La Sociedad Mont Pelerin declara que sus miembros “ven peligrosa la expansión del gobierno”. Si Posner sigue compartiendo esta opinión, tiene una forma divertida de demostrarlo.

 

Review of Adam Zamoyski’s Phantom Terror

In Arts & Letters, Books, Historicism, History, Humanities, Law, Libertarianism, Literary Theory & Criticism, Philosophy, Western Civilization, Western Philosophy on July 22, 2015 at 8:45 am

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This review first appeared here in Taki’s Magazine.

Born in America and raised in Britain, Adam Zamoyski is not a tenured university professor devoted to obscure subjects that appeal only to audiences of academic guilds. Nor does he write for a small readership. That’s why his books sell and his prose excites; he can narrate a compelling account while carrying an insightful thesis. His latest book, Phantom Terror, bears a subtitle that will cause libertarian ears to perk up: “Political Paranoia and the Creation of the Modern State, 1789-1848.”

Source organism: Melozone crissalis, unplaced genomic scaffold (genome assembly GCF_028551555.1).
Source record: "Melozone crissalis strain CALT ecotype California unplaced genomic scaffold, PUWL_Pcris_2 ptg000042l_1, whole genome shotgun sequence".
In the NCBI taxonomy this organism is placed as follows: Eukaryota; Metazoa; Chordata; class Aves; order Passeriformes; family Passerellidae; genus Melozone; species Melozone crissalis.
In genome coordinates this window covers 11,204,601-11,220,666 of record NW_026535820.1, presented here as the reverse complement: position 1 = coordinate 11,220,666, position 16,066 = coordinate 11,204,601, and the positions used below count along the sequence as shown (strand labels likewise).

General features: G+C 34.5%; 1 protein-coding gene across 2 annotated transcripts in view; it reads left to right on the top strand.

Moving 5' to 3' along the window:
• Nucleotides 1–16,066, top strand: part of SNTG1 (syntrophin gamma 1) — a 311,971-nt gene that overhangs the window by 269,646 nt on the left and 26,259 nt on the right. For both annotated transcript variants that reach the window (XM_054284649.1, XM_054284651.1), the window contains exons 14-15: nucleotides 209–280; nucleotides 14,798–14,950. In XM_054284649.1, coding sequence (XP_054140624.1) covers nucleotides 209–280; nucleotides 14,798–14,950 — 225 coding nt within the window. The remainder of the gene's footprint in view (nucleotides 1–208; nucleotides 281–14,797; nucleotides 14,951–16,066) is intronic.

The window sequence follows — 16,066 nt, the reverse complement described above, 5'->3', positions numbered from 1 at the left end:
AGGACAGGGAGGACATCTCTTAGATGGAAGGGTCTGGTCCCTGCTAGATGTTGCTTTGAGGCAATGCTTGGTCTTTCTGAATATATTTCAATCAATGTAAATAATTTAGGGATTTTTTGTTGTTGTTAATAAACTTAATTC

Challenging the validity of modern states and their various arms and agencies is the daily diet of committed libertarians, but Zamoyski is not, to my knowledge, a libertarian of any stripe. Yet he challenges the modern State and its various arms and agencies, whatever his intentions or beliefs, and he refuses to shut his eyes to the predatory behavior of government. To appreciate the goals of his book, one must first understand how he came to his subject.